Game Over? Court of Appeal confirms rent is an administration expense

The Court of Appeal has overturned existing rules in England and Wales about administrators’ liability to pay rents falling due before their appointment.

25th February 2014

The Court of Appeal has overturned existing rules in England and Wales about administrators’ liability to pay rents falling due before their appointment.  The Court ruled that rent payable in advance will now be treated as an administration expense for the whole period of occupation of premises by administrators for the benefit of the administration.

Game's administrators sold the assets of the group, including a number of the stores, which continued to trade.  The question was whether they had to pay £3 million of unpaid rent that had fallen due for those stores.  Prior to the ruling, the appointment of the Game administrators on 26 March 2012 (the day after the rent payment day) would have allowed the administrators a rent free period until the next quarter day.  The administrators relied upon Goldacre and Luminar and did not pay any rent.  The Landlord sued the administrators for the unpaid rent.  The Court of Appeal decided unanimously that the administrators were liable to pay the unpaid rent.

The effect of Goldacre and Luminar was unsatisfactory for landlords, who could face a substantial period without rent being paid.  Timing of appointments became important in administrations if the rental obligations are significant.  This was something over which landlords would have no control.  There was also a risk for administrators; any occupation on a subsequent rent payment date would mean having to pay the rent for the whole of that period. There would be no rent reimbursement if the administrators do not occupy the premises for all of that period.

The Game ruling has now overturned this position.  The court held that rent should be treated as if it were a debt incurred by the administrator and therefore as an expense of the administration.  It will accrue on a daily basis, irrespective of the date on which rent fell to be paid.  The court disregarded the common law and statutory rules that apportionment does not apply to rents payable in advance and relied upon equitable principles.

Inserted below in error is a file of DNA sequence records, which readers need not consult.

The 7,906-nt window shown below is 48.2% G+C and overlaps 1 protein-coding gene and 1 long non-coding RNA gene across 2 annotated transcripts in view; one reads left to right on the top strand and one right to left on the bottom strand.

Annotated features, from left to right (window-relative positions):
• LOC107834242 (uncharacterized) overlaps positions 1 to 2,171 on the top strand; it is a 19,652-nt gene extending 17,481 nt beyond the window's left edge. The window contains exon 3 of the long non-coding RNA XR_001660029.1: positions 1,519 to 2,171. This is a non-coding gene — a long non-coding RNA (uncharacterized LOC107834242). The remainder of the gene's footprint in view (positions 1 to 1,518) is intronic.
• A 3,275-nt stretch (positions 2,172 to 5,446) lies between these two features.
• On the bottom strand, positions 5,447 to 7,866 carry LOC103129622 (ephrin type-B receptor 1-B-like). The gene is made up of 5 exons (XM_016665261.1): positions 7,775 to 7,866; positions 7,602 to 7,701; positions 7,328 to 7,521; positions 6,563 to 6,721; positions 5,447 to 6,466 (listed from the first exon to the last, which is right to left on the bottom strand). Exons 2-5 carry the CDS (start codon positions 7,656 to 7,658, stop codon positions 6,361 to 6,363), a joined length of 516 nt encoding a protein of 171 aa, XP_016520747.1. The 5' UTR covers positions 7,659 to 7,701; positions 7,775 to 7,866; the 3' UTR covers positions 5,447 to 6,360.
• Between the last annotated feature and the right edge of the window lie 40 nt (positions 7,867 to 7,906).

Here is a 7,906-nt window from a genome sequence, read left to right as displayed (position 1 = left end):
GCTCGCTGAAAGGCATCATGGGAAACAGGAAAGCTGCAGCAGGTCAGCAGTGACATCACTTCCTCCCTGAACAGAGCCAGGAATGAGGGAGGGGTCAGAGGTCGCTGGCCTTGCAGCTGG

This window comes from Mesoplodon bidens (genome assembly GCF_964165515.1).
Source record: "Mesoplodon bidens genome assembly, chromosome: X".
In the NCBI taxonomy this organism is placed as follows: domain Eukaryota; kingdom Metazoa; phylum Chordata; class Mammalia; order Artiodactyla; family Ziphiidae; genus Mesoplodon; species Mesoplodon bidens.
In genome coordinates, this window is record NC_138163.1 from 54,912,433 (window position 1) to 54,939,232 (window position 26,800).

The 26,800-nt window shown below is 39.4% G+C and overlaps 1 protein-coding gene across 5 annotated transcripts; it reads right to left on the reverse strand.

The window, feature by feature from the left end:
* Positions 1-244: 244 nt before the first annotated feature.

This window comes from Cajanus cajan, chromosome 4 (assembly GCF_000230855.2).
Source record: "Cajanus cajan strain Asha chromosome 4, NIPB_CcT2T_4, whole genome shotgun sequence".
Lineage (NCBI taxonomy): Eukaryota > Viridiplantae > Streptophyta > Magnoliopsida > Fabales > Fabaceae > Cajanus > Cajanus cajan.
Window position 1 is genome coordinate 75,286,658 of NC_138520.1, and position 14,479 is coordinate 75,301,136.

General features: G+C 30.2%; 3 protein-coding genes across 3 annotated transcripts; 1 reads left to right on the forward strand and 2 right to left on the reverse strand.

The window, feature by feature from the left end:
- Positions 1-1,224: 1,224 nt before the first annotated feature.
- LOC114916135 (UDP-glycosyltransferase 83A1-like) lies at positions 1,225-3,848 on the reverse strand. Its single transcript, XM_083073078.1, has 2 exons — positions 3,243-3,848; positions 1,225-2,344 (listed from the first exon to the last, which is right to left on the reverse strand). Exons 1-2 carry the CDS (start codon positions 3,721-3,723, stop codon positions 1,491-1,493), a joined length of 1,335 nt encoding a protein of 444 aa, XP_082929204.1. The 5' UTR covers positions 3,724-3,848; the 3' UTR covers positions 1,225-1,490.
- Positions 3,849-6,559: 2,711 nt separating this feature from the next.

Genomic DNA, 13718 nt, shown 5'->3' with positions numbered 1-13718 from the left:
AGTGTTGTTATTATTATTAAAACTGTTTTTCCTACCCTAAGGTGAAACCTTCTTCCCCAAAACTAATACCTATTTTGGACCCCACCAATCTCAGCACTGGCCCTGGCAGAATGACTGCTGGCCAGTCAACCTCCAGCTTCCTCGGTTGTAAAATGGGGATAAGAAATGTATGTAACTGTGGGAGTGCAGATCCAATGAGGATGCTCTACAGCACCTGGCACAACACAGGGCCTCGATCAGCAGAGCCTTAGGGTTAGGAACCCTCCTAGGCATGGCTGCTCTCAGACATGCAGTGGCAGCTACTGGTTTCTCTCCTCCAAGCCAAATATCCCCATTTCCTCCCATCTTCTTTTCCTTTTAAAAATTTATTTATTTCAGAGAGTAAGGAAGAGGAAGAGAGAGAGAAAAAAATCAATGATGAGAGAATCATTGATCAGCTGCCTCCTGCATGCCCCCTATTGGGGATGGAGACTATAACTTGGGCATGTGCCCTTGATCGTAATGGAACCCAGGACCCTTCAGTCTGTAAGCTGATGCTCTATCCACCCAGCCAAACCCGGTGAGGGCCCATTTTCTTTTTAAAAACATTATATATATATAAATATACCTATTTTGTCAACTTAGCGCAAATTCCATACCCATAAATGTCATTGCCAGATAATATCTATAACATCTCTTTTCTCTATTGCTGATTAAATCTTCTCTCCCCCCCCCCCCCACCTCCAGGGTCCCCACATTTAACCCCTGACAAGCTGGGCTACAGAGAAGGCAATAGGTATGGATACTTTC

The result will be seen as a victory for landlords.  The Court held that a strategically timed appointment of administrators would no longer provide a rent-free period.  A return to the “pay as you go” regime, which existed prior to Goldacre and Luminar, could herald a transformation in the relationship between the property industry and insolvency practitioners.  It remains to be seen whether there will be an appeal to the Supreme Court, though this may seem inevitable given the amounts at stake and the possible ramifications of the ruling.

In Scotland, the leading case on rent as an administration expense is Cheshire West and Chester Borough Council v Springfield Retail Limited (In Administration).  The case concerned liability for rent which fell due post-appointment.  The administrators did not personally use the premises for the purposes of the administration but granted a six-month licence to the purchaser of the business.  The terms of the licence required the purchaser to pay rent directly to the landlord (but contained no direct covenant with the landlord).  No rent was paid and the lease was not assigned.

The Outer House of the Court of Session held the administrators liable for rent for the whole period in question.  The court’s ruling was consistent with the Goldacre and Luminar decisions.  Interestingly, both the Court of Session and the Court of Appeal were influenced by the Lundy Granite principle referred to in the Toshoku Finance UK plc case.  An application to the Scottish courts on similar facts will be necessary before it becomes clear whether the Scottish courts will adopt the Game approach.  This is not inevitable – the Scottish rules on administration expenses are similar to their English counterparts, but not identical. It is also relevant that the equitable principles that the Court of Appeal relied upon in this case are not applicable in Scotland.

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